Sally Herigstad is a certified public accountant and the author of “Help! I Can’t Pay My Bills: Surviving a Financial Crisis” (St. Martin’s Press, 2006). She writes “To Her Credit,” a weekly reader Q&A column about issues involving women, credit and debt, for CreditCards.com, and also wrote for MSN Money, Interest.com and Bankrate.com, and has guested on Martha Stewart Radio and other programs.
Dear To Her Credit,
How many times can a creditor sell my old debt to other businesses? I have an old debt from 1989 and different companies “buy” my old bill, so that it stays on my credit reports. It just goes on and on and on. — Anita
Negative credit information stays on a report for seven years. You would surely think a bill from 1989 would be long gone by now.
It’s not always that simple, however. When you say “from 1989,” is that when you took out the loan? Or is that when you made your last payment, or possibly when you talked to the creditor? It makes a difference.
Rod Griffin, Experian’s director of public education, says, “The original delinquency date, or date of first delinquency, is the date from which the seven-year period is measured. The seven-year period is measured from the original delinquency date after which the account was never again current. That is what causes the confusion.”
People often ask if the seven-year period resets if they make a payment. It does not reset, per se. It’s a separate delinquency and date. Griffin explains: “It is possible for an account to have more than one original delinquency date” if the consumer restarted payments and then defaulted again. “For example, if a person is late this month, they would have an original delinquency date in June. If in July they made two payments, the account would become current. If they then missed a payment in August, they would have a second original delinquency date because the account was current between the two missed payments. The first late payment would be deleted seven years from June; the second would be deleted seven years from August.”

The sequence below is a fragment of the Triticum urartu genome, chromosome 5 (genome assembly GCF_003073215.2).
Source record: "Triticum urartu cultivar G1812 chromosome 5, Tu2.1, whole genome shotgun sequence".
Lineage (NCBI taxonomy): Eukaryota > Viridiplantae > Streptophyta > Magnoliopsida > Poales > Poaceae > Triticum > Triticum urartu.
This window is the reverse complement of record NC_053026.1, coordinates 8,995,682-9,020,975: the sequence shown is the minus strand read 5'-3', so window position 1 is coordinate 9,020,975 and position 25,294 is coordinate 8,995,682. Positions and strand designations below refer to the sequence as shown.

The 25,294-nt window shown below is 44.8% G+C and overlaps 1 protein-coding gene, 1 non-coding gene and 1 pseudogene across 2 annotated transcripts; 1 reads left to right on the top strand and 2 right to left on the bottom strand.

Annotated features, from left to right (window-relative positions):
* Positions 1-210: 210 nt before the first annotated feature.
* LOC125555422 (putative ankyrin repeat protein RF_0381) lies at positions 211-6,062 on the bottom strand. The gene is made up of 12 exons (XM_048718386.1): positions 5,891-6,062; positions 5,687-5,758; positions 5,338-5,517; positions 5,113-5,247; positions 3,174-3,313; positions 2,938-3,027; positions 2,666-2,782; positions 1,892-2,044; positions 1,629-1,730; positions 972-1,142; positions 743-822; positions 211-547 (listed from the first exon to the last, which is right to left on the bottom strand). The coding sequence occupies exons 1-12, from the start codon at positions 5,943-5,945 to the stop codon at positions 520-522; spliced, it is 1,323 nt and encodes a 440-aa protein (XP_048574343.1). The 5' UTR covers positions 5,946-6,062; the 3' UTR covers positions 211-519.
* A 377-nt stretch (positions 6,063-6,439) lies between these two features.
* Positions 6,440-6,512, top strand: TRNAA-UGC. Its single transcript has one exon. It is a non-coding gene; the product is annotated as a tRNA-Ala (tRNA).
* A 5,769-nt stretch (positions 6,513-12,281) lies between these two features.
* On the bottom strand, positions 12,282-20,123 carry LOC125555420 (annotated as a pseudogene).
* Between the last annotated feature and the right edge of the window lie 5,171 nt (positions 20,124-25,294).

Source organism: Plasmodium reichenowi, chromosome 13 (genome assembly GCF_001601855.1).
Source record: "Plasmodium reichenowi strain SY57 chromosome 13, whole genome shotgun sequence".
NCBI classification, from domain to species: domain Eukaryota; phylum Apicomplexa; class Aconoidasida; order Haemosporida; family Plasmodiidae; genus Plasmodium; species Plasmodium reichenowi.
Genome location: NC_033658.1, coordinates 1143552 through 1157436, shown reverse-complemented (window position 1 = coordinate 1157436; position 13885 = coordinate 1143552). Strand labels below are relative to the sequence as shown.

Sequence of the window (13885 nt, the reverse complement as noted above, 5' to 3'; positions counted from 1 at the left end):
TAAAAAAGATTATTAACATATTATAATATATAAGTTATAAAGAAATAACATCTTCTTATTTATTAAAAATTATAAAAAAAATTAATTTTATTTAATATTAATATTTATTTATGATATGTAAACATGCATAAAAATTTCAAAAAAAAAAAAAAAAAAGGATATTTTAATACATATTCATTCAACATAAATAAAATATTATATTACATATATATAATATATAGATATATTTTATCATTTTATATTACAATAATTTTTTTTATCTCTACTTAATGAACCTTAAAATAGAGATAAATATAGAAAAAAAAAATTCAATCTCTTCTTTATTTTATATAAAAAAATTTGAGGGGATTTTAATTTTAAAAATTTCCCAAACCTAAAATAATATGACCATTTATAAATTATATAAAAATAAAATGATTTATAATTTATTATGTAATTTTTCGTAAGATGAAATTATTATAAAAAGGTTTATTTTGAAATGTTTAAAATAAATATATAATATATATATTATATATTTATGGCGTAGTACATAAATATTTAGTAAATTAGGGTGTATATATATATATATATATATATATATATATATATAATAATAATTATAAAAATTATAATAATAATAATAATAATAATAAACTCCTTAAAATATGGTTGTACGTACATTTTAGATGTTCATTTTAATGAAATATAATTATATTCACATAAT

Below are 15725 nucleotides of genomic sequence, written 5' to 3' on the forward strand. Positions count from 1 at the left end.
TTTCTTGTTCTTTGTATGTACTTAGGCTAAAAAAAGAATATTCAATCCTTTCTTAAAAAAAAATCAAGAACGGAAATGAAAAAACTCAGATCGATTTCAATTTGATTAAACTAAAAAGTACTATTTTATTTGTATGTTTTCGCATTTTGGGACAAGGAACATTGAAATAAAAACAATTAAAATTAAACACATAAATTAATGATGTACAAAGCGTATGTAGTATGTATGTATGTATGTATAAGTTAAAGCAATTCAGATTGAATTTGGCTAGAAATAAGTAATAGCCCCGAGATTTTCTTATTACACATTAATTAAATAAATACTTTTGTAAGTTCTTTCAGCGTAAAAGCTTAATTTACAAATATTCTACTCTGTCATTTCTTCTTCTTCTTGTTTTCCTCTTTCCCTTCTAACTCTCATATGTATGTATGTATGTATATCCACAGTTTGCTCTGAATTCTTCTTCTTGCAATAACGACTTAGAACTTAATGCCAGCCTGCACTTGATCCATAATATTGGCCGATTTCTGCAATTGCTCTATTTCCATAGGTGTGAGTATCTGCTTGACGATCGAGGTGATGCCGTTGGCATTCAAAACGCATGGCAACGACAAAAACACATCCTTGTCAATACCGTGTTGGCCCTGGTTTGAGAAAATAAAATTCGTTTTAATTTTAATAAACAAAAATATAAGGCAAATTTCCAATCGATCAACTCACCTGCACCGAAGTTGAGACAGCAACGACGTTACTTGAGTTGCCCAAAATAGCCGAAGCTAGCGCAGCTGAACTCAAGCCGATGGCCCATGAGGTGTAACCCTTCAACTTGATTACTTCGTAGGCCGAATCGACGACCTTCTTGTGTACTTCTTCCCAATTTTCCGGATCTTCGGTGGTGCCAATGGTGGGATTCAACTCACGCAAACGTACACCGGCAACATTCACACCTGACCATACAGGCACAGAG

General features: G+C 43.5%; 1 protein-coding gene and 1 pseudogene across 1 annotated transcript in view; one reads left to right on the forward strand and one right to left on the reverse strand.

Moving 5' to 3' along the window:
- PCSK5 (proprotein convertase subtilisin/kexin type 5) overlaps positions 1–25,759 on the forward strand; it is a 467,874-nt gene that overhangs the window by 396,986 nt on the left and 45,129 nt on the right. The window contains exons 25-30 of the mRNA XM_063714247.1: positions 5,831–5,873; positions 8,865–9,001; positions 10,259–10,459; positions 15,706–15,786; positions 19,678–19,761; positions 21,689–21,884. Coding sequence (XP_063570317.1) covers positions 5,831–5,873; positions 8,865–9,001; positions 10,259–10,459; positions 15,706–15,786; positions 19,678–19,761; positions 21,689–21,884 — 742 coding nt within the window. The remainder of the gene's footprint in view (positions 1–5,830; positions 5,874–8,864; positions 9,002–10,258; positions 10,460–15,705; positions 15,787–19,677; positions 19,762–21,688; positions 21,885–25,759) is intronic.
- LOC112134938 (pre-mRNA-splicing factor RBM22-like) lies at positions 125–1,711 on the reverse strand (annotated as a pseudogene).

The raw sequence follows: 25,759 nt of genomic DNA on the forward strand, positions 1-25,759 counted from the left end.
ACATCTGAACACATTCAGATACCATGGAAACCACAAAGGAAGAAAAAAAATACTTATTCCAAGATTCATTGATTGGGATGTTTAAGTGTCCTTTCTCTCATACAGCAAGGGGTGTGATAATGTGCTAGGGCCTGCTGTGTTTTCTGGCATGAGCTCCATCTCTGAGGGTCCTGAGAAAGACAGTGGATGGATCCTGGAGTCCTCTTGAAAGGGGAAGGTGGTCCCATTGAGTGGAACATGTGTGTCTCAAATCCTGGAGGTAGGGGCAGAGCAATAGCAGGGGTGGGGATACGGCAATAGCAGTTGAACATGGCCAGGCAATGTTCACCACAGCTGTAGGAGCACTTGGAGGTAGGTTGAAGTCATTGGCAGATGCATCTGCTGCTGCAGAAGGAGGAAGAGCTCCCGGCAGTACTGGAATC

If it were shown in a grid it would look something like this (C=Current, L=Late):
If the account were never again brought current after the August missed payment, the account would eventually be charged off and sent to collections. Because it was never again current, seven years from the August missed payment, the original account and any subsequent collection would be deleted.
Neither interest charges nor your account being sold to another collection agency has anything to do with your delinquency date. “Again, there would likely be a new ‘date of last activity’ each month, but it has no bearing whatsoever on when negative information is deleted,” says Griffin. “Federal law requires that lenders report the original delinquency date of the account, and that collection agencies carry over that date so that any collection account can be deleted at the same time. A collection account is considered a continuation of the original debt.”
It is a violation of law for a collection agency to report old past-due amounts as if they are new again when the debts are sold. If an agency persists in reporting old debts with “updated” activity dates, you may have a legal case against them. Georg Finder, an independent credit evaluator, knows of plaintiffs who have been awarded damages in cases where collection agencies have willfully disregarded the rules and caused financial harm to the plaintiffs. He says, “It is very important that good records of the account charge-off, and of subsequent collection activity, be kept by the consumer to document the abuse and violation to her.”
Here’s what you should do with an old debt still showing up on your credit report:
1. Check your credit report and make sure the old debt — not some more recent one — is actually showing on your report.
2. If it’s still being reported, send a letter to the collection agency that currently holds the debt, and tell them to stop reporting this to the credit reporting agencies or you will protect your rights.
3. Send letters to all three credit reporting agencies and tell them why the debt should not be on your report.
4. If that does not correct the problem, seek legal help. Contact your bar association or a low-cost legal help organization.
Take care of your credit!
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